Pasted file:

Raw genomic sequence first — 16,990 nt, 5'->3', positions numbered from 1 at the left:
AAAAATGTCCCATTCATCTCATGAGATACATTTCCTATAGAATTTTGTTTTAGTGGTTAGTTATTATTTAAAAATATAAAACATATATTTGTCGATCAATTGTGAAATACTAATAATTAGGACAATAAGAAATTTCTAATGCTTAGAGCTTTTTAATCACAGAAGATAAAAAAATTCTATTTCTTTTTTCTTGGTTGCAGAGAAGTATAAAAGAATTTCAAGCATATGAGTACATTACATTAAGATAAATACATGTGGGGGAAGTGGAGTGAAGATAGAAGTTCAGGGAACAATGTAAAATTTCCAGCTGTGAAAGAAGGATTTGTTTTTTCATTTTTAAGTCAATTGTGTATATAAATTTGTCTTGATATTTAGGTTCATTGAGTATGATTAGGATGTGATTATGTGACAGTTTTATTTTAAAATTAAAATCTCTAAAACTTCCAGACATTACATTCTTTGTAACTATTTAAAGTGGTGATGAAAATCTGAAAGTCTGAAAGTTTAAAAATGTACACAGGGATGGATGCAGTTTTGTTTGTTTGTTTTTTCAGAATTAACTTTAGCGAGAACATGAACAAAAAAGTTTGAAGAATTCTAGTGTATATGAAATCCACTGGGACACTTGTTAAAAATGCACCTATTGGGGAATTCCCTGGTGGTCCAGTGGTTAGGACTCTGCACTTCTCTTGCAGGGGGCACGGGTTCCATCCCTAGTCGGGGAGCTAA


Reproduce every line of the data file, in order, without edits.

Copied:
Raw genomic sequence first — 16,990 nt, 5'->3', positions numbered from 1 at the left:
AAAAATGTCCCATTCATCTCATGAGATACATTTCCTATAGAATTTTGTTTTAGTGGTTAGTTATTATTTAAAAATATAAAACATATATTTGTCGATCAATTGTGAAATACTAATAATTAGGACAATAAGAAATTTCTAATGCTTAGAGCTTTTTAATCACAGAAGATAAAAAAATTCTATTTCTTTTTTCTTGGTTGCAGAGAAGTATAAAAGAATTTCAAGCATATGAGTACATTACATTAAGATAAATACATGTGGGGGAAGTGGAGTGAAGATAGAAGTTCAGGGAACAATGTAAAATTTCCAGCTGTGAAAGAAGGATTTGTTTTTTCATTTTTAAGTCAATTGTGTATATAAATTTGTCTTGATATTTAGGTTCATTGAGTATGATTAGGATGTGATTATGTGACAGTTTTATTTTAAAATTAAAATCTCTAAAACTTCCAGACATTACATTCTTTGTAACTATTTAAAGTGGTGATGAAAATCTGAAAGTCTGAAAGTTTAAAAATGTACACAGGGATGGATGCAGTTTTGTTTGTTTGTTTTTTCAGAATTAACTTTAGCGAGAACATGAACAAAAAAGTTTGAAGAATTCTAGTGTATATGAAATCCACTGGGACACTTGTTAAAAATGCACCTATTGGGGAATTCCCTGGTGGTCCAGTGGTTAGGACTCTGCACTTCTCTTGCAGGGGGCACGGGTTCCATCCCTAGTCGGGGAGCTAA